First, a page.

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'Arthur II' Premiere Enriches Hoag Cancer Center

July 14, 1988|JAN HOFMANN | Jan Hofmann is a regular contributor to Orange County Life.

Poor Arthur may have been $750 million poorer on screen, but Hoag Memorial Hospital Presbyterian's cancer center fund is $52,000 richer in real life thanks to last Thursday's 552 Club Summer Movie Premiere of "Arthur II: On the Rocks."

About 1,100 guests paid $30 and up--pricey for a movie ticket, but a bargain compared to most fund-raisers--for an old-fashioned night at the movies in Edwards Cinema Theatre Newport Center.

And even though the only stars in sight were the ones overhead, even though this may not have been the "premiere" premiere, even though the film itself was, well, less than memorable, everyone seemed to have a good time.

Warner Bros. already had staged a star-studded showing of the sequel to 1981's "Arthur" a week before in Westwood. "But that wasn't the public premiere," explained Chris Hopper, who chaired the event. The Newport showing was one of 10 scheduled nationwide that night, she said.

The following night, stars Dudley Moore and Liza Minelli were scheduled to attend the film's gala New York premiere, according to Margaret Buckingham, director of support groups at Hoag. "We did get in touch with Liza when she was representing perfume at Crystal Court about a month ago," Buckingham said. Minelli graciously accepted an Arthur II rock (some benefit invitations were painted on rocks) and said she would love to attend if it weren't for the New York opening. "She even asked to get a rock for Dudley Moore, too."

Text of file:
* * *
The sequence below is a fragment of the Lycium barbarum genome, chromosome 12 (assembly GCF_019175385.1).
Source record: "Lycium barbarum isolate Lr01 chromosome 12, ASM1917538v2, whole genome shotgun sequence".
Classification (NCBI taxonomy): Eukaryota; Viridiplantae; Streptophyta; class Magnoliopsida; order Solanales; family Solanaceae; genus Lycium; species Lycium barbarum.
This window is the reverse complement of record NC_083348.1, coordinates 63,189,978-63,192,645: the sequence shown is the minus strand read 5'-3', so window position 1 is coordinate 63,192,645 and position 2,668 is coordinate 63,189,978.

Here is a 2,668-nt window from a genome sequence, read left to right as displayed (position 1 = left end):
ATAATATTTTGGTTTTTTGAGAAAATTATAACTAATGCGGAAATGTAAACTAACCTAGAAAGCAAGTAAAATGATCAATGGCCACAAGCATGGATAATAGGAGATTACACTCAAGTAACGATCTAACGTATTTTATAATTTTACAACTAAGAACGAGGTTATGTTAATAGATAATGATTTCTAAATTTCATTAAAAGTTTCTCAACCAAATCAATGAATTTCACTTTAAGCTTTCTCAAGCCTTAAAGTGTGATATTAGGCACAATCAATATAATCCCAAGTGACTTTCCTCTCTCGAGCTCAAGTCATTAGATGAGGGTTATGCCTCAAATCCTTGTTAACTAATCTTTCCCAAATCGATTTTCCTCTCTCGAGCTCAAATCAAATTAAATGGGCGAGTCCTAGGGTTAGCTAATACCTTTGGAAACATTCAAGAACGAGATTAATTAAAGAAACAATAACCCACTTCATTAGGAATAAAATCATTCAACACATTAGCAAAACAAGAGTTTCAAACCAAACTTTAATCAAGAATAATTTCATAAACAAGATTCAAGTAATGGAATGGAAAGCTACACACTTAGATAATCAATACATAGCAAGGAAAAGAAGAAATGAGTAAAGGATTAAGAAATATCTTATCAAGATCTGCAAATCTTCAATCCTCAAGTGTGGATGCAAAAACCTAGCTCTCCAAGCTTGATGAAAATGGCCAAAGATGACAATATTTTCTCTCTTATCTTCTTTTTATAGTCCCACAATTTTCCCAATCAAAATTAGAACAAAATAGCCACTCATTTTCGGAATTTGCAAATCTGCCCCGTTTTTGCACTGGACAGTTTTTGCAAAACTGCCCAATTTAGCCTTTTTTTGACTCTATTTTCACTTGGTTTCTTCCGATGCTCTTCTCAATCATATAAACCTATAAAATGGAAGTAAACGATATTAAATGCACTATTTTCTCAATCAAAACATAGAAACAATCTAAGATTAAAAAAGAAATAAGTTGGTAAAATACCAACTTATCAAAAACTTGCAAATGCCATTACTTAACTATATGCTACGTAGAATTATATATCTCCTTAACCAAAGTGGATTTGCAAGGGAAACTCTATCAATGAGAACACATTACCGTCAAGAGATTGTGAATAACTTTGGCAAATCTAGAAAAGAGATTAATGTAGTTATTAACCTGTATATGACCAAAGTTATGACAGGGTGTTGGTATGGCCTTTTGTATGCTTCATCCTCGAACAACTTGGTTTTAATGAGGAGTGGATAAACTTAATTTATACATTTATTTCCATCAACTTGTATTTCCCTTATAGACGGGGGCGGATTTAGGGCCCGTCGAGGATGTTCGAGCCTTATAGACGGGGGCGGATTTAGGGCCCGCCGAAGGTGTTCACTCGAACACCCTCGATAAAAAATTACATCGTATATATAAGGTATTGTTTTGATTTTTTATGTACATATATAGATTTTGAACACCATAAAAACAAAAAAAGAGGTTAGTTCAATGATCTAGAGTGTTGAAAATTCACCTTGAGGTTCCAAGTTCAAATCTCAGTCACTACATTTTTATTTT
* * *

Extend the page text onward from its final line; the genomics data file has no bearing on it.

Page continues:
Instead, Liza look-alike Bonnie Mirliss was on hand to pose for the amateur paparazzi.

"It's like the old days of show biz to see this theater filled up," said owner James Edwards Sr., in a brief speech before the reels started rolling. Edwards donated not only the use of the 70-millimeter-screen theater, which he said was one of the largest in the United States, but also the popcorn and drinks.

After the final credits, the crowd moved outside to feast on champagne and an assortment of donated desserts.

Hopper said she enjoyed the movie because "people need to laugh."

"I didn't laugh so much at this one," said Marilyn Reed, a member of the hospital's Sandpipers support group whose husband, Jay, is on the hospital's board of directors. "I cried."

John Heffernan, a member of the 552 Club board, was elated at the turnout. "This really surpassed our expectations, especially since we didn't really have a blockbuster," he said. Heffernan himself rated the flick "not the funniest movie around."

Proceeds from the premiere will be used to help build the Patty and George Hoag Cancer Center now under construction. The free-standing 65,000 square foot center will be the first comprehensive cancer center in Orange County. Experimental as well as traditional treatments will be available there, according to Heffernan.

"We made a treatment room tonight," said Hopper. The 552 Club has pledged to raise $1 million for the center over the next three years, and "we have over $600,000 so far," Heffernan said.

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